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Sleep Your Way to Better Fitness

Sleep Your Way to Better Fitness
Sleeping Tiger

Ancient Zen masters said “When hungry eat, when tired sleep.” Modern societies have the first part down pat since the majority of people in western countries are overweight. These busy people seem to have missed something in the translation of the sleep part. This carries over to fitness where many are too tired or say that they don’t have enough time to maintain a regular fitness program.

One of the biggest motivators to getting exercise is simply to be rested, healthy and energetic – impossible without enough sleep. This is simple and basic, like most of what the Zen masters taught. Science teaches that it takes a certain amount and quality of sleep to:

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  • Metabolize carbohydrates properly,
  • Maintain leptin, growth hormones, proper blood pressure and insulin resistance,
  • Keep a positive attitude through decreased anxiety and perceived stress.

Most people fall off the exercise wagon after about three weeks. Their motivation for it crashes when they do not maintain or change to healthy sleeping habits. Without enough sleep, it becomes difficult to get motivated to go out and get proper exercise. In fact, the main excuse for not getting enough exercise is either being “too tired” or having “no time.” Often, it is the combination of both, making it extremely difficult to maintain a balanced approach as taught by these Zen masters.

The “no time” bit is basically a priority issue. If someone feels tired and beat up the day after a workout, there is a tendency to have the “no time” issue become an impediment to fitness. This is because they can feel less productive, more lethargic and so on while being stiff and sore. The tendency is to feel the need to work longer to make up the time spent for the exercise. If someone goes into the exercise well rested, that day and the next day goes by better with the benefits of the natural “endorphin high” and a generally positive sense of health and well being, the “no time” issue vanishes.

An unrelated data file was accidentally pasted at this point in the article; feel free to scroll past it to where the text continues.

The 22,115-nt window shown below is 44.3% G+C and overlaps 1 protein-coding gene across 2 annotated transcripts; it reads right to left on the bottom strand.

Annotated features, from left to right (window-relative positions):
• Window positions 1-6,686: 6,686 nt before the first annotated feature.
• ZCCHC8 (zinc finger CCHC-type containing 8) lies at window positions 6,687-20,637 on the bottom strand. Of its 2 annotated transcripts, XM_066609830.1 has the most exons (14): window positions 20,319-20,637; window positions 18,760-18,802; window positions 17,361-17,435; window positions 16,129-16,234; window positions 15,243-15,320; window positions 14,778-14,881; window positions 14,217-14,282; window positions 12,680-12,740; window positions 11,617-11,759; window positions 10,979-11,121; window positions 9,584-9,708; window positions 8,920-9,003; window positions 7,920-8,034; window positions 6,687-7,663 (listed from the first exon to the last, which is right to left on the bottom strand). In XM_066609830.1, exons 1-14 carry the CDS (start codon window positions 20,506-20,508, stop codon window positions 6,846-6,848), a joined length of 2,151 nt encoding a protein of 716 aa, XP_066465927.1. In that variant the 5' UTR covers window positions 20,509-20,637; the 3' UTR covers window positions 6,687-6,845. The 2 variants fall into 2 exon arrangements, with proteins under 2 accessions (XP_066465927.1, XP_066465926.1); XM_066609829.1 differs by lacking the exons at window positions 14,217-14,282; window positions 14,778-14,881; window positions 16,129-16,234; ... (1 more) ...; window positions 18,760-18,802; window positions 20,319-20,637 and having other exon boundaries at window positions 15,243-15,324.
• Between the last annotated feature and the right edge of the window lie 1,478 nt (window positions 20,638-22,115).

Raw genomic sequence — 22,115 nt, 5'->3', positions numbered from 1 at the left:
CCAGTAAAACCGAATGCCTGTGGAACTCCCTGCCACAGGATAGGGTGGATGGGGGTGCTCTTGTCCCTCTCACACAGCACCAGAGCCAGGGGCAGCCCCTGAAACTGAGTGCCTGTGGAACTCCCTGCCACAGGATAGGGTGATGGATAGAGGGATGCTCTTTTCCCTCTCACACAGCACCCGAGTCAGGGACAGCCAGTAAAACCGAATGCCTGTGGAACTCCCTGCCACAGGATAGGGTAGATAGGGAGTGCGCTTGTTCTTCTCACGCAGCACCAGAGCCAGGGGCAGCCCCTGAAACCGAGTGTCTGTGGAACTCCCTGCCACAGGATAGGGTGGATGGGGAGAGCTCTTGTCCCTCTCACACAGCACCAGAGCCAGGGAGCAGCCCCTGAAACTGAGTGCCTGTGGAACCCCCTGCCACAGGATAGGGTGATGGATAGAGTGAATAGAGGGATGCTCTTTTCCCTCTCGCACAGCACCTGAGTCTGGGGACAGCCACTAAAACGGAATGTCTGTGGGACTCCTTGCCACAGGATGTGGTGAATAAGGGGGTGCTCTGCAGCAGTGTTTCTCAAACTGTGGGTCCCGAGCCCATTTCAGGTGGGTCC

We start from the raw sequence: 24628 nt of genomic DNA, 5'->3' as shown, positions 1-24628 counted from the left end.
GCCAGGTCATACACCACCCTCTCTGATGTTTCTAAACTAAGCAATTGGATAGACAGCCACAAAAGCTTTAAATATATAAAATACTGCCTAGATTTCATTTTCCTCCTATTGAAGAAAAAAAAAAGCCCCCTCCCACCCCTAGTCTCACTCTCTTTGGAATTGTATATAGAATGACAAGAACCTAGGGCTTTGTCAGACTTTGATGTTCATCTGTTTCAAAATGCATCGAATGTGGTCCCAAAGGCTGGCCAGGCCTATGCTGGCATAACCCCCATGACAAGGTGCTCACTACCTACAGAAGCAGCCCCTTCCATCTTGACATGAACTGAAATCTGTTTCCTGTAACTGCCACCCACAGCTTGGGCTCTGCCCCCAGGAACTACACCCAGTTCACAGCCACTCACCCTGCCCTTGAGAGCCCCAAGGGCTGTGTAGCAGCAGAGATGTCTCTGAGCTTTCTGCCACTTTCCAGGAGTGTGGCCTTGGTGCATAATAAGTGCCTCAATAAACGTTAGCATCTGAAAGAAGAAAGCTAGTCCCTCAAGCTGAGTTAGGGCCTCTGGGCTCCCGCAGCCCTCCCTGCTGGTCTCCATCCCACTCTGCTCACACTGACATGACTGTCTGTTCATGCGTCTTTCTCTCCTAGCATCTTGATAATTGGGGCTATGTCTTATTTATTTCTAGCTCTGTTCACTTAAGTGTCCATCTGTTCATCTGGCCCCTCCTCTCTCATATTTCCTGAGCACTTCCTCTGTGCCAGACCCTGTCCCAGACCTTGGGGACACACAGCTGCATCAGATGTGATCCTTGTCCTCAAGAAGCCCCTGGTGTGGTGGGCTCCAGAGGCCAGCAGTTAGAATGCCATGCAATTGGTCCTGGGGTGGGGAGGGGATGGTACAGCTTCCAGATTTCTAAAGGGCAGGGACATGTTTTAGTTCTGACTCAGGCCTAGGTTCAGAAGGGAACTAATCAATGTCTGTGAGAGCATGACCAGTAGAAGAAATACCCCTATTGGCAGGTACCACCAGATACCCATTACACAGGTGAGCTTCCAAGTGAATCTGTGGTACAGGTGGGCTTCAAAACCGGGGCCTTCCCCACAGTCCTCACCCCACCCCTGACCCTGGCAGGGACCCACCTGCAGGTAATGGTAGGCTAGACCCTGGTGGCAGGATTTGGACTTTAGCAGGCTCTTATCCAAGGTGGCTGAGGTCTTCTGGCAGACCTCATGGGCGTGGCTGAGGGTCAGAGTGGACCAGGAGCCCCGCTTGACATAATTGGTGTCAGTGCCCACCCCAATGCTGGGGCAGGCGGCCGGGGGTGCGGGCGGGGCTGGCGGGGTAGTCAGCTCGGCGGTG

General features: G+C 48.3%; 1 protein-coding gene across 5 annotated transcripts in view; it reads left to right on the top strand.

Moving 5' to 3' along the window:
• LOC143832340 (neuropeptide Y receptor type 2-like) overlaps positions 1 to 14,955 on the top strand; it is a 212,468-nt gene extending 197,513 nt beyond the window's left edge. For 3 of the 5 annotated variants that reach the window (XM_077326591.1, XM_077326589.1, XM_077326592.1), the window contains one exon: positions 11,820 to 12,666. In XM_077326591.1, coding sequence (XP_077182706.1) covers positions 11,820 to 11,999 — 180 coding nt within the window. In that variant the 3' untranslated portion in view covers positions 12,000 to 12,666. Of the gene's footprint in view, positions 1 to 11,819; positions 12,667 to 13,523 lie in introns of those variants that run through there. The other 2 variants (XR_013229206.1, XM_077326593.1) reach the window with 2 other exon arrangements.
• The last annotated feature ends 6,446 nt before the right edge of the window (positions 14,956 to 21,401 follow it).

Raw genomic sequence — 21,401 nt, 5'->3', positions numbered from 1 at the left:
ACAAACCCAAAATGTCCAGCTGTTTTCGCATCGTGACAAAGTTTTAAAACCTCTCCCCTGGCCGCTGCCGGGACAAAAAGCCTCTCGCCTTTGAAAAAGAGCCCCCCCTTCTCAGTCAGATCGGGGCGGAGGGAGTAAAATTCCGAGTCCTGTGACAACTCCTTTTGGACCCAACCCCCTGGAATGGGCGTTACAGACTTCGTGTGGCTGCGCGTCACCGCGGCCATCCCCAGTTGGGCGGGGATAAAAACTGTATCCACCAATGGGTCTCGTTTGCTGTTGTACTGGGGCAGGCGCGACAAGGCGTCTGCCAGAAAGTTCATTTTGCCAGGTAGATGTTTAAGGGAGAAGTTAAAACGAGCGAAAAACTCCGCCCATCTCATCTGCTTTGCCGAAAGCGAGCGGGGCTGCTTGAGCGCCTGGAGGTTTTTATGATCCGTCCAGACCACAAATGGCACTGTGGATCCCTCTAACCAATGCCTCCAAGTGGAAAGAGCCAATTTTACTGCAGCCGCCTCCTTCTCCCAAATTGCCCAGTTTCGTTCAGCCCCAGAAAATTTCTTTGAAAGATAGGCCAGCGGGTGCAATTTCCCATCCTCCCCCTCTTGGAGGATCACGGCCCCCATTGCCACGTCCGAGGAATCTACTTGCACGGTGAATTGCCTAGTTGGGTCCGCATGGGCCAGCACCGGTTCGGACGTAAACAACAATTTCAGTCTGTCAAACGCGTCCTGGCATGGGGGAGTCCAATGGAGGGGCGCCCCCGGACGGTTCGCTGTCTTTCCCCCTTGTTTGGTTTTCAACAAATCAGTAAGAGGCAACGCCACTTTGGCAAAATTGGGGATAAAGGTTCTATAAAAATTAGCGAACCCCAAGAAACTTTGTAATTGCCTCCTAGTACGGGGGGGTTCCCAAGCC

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It generally takes about 7 hours of quality sleep for most people. Too few achieve that with today’s harried lifestyles. People often get the sequence backwards, working on sleep after getting going on a new exercise routine. Or worse, getting no sleep or less sleep than before. This is often because the exercise is simply added to the existing busy schedule.

Making an exercise program stick is a problem for many people. One way to do it is to combine the tracking of both sleep and exercise as part of the fitness program. For example, block out 8 hours of the 24 hour day for “fitness” and mark down the actual sleep time and the time in the gym or while out jogging, hiking or playing tennis. Measure the sleep hours and quality as carefully as tracking the weights used or mileage covered. Make this part of your reporting requirement if you have a personal trainer involved in the process.

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Here are ten ways to ensure fitness success. A large part of the process is to ensure the program will stick.

  1. Get plenty of sleep – track your sleep.
  2. Set realistic goals and timelines for your fitness program.
  3. Join a clinic or group to surround yourself with motivated people.
  4. Track you progress.
  5. Tell everyone about your goals.
  6. Make it fun – mp3 player – music or business audio books – fun sports…
  7. Do not over train.
  8. Reward yourself – but not with a lot of food.
  9. Book it in hard – be consistent (5 times a week, not 3).
  10. Get professional help – personal trainer.